Li Keqiang, the Chinese Premier, is visiting a second-tier European nation this week: Britain. At least, that’s what the Chinese ambassador to the UK, Liu Xiaoming, implied last week when he told journalists our country has slipped behind Germany and France in the estimation of the authorities in Beijing.
As he put it: “Before I came here, we used to say, when we talked about Europe: ‘Britain, France and Germany’. But unfortunately many opportunities were missed in the past year so people now start talking about ‘Germany, France and Britain’.”
It’s true that Britain does less trade in goods with China than those other two major European nations. Nevertheless, there is a large amount of mischief in this comment from the ambassador, doubtless designed to play upon British insecurities. The reality is that, in financial terms, China needs Britain just as much as Britain needs China.
To understand why it’s useful to start with a figure: $4 trillion. This is the rough size of the foreign exchange reserves that China has accumulated over the past 15 years as a result of the unbalanced way Beijing has run its domestic economy. Around two-thirds is estimated to be stored in US government debt and mortgage securities. Those bonds are safe, but the returns are low – and they will fall further if the Chinese currency continues to appreciate against the dollar.
This is why China has been seeking, for some time now, to put more of its national wealth in real productive assets abroad. This means acquiring stakes in Western energy and infrastructure firms and other, smaller, companies. But China has run into big obstacles investing in the US and Europe. In 2005, a bid by a Chinese oil company to acquire a Californian energy firm failed amid opposition in Congress. And while Germany and France have been willing to sell and buy goods from the Chinese they, too, have been resistant to approving Chinese ownership of domestic assets.
This is where Britain comes in. The Coalition wants to boost domestic infrastructure investment, but because of its austerity commitments it cannot spend money itself. So it has rolled out the red carpet for the Chinese in the hope they will help to fill the gap. The China Investment Corporation, the country’s sovereign wealth fund, has a 10 per cent stake in the consortium that owns Heathrow Airport and a similar sized stake in Thames Water.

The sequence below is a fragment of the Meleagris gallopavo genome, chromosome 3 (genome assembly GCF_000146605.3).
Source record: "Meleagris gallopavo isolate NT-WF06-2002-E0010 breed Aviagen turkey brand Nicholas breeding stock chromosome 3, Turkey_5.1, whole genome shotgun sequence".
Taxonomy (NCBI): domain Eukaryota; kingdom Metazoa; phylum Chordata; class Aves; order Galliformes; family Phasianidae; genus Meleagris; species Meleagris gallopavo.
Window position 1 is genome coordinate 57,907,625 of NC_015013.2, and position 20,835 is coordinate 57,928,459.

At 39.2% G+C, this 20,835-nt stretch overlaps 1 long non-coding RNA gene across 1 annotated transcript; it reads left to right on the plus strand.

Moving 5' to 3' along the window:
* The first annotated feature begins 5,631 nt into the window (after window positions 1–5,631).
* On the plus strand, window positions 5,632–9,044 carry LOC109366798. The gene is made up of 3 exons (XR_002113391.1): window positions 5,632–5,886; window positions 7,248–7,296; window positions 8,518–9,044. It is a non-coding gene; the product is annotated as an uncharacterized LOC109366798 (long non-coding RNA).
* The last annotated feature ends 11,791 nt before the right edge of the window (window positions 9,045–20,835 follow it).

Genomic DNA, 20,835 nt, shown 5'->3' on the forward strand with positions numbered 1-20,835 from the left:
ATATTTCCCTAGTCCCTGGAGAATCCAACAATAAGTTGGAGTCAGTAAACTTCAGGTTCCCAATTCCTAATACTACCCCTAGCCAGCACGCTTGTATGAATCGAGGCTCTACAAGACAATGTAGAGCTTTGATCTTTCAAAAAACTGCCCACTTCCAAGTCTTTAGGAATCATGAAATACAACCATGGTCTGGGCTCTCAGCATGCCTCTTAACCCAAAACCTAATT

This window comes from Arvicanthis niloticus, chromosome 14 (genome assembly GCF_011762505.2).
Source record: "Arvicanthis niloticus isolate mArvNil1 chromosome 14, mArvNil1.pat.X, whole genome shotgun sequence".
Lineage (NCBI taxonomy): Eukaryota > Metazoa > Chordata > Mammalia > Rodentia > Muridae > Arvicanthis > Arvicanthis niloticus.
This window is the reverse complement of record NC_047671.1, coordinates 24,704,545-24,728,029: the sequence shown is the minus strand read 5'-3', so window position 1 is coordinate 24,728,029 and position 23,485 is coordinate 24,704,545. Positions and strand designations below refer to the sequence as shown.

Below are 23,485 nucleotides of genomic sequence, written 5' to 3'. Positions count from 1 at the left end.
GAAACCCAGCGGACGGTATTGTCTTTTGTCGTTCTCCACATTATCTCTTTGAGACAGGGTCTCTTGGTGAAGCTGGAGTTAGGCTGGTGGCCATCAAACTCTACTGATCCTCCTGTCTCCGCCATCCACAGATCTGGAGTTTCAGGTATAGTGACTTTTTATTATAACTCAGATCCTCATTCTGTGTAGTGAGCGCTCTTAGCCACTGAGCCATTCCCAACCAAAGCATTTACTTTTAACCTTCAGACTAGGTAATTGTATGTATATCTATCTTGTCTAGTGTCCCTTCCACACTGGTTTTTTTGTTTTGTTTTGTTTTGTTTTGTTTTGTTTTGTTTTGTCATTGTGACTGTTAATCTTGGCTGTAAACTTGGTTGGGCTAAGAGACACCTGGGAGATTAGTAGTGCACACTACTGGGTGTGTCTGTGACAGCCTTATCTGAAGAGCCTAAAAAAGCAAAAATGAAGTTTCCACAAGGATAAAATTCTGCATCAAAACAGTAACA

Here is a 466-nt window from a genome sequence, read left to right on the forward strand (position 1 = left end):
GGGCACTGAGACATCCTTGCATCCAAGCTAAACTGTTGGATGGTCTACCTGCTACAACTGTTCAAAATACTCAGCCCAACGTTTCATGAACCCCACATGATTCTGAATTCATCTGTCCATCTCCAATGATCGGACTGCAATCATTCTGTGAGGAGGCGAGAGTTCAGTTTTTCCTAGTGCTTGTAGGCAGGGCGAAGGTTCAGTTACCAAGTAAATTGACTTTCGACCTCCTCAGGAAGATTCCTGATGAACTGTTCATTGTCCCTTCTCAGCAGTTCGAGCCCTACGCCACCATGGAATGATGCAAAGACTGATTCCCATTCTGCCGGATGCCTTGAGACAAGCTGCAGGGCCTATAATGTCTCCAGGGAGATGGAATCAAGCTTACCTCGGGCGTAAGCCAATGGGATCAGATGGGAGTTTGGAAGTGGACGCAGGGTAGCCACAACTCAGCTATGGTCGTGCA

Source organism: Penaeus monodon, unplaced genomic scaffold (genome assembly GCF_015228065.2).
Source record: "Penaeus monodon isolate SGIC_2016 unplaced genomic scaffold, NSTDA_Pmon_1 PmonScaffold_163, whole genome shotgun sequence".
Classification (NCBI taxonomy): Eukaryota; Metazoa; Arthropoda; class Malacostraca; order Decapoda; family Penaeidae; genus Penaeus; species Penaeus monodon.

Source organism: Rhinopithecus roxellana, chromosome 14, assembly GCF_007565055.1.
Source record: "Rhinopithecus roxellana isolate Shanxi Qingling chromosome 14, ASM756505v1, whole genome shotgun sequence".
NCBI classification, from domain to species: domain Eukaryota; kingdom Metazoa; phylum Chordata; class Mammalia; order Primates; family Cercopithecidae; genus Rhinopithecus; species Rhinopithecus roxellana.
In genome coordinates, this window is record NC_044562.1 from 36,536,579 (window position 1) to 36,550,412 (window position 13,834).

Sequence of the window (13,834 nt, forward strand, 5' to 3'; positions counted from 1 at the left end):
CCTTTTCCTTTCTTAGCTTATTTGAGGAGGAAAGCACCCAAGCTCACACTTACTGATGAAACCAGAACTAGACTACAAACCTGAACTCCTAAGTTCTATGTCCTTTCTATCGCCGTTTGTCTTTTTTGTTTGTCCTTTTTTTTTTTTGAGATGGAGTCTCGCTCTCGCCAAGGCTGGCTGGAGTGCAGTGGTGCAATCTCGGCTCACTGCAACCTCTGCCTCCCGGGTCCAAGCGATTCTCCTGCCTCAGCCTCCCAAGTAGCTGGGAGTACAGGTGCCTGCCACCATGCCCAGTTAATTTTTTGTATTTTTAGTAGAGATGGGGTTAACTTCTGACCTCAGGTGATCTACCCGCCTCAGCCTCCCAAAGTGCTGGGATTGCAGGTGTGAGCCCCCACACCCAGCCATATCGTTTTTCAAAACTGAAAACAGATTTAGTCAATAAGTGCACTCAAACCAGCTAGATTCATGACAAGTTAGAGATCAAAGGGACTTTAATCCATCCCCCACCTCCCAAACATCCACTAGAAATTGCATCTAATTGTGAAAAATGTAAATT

The Chinese are investing in the redevelopment of Manchester airport. Chinese nuclear companies will have a 30 to 40 per cent equity stake in the consortium that will construct a new nuclear power station at Hinkley Point in Somerset. More nuclear deals are expected. According to research by the Heritage Foundation China has a stock of investments in Britain worth around $19bn (£11.2bn). That compares with $9.2bn in France and $5.6bn in Germany.
Yesterday’s additional visa liberalisation for Chinese tourists in Britain also reflects this pattern of mutual benefit. Many wealthy Chinese, alarmed about domestic pollution, food safety, poor schools and even future political instability, are keen to emigrate to the West and shift their assets here. A report this month suggested more than 60 per cent of high-net-worth individuals in China have either already emigrated or wish to do so. With this travel liberalisation Britain is making itself an increasingly attractive destination.
Another major theme this week is the City of London’s status as a European hub for trading the Chinese currency, the renminbi (RMB). An announcement is expected allowing a massive Chinese commercial bank to set up a branch here, after a rule change by the UK financial authorities. Beijing was frustrated in the wake of the 2008-09 financial crisis by the Federal Reserve’s massive monetary stimulus programmes, which pushed down the value of the dollar. This ravaged the paper value of the country’s vast foreign exchange reserves.
That has persuaded the Chinese authorities that they must become less reliant on the US currency and that they should encourage the international use of their own instead. By promoting the RMB as a new international currency to corporations and investors London is, thus, offering a valuable service to Beijing.
All this means British ministers can afford to hold their heads up with their Chinese counterparts this week. We are not going “cap in hand” to Beijing. The relations between our two nations are based on clear, mutual, economic interest.
Ben Chu is the author of ‘Chinese Whispers: Why Everything You’ve Heard about China is Wrong’Reuse content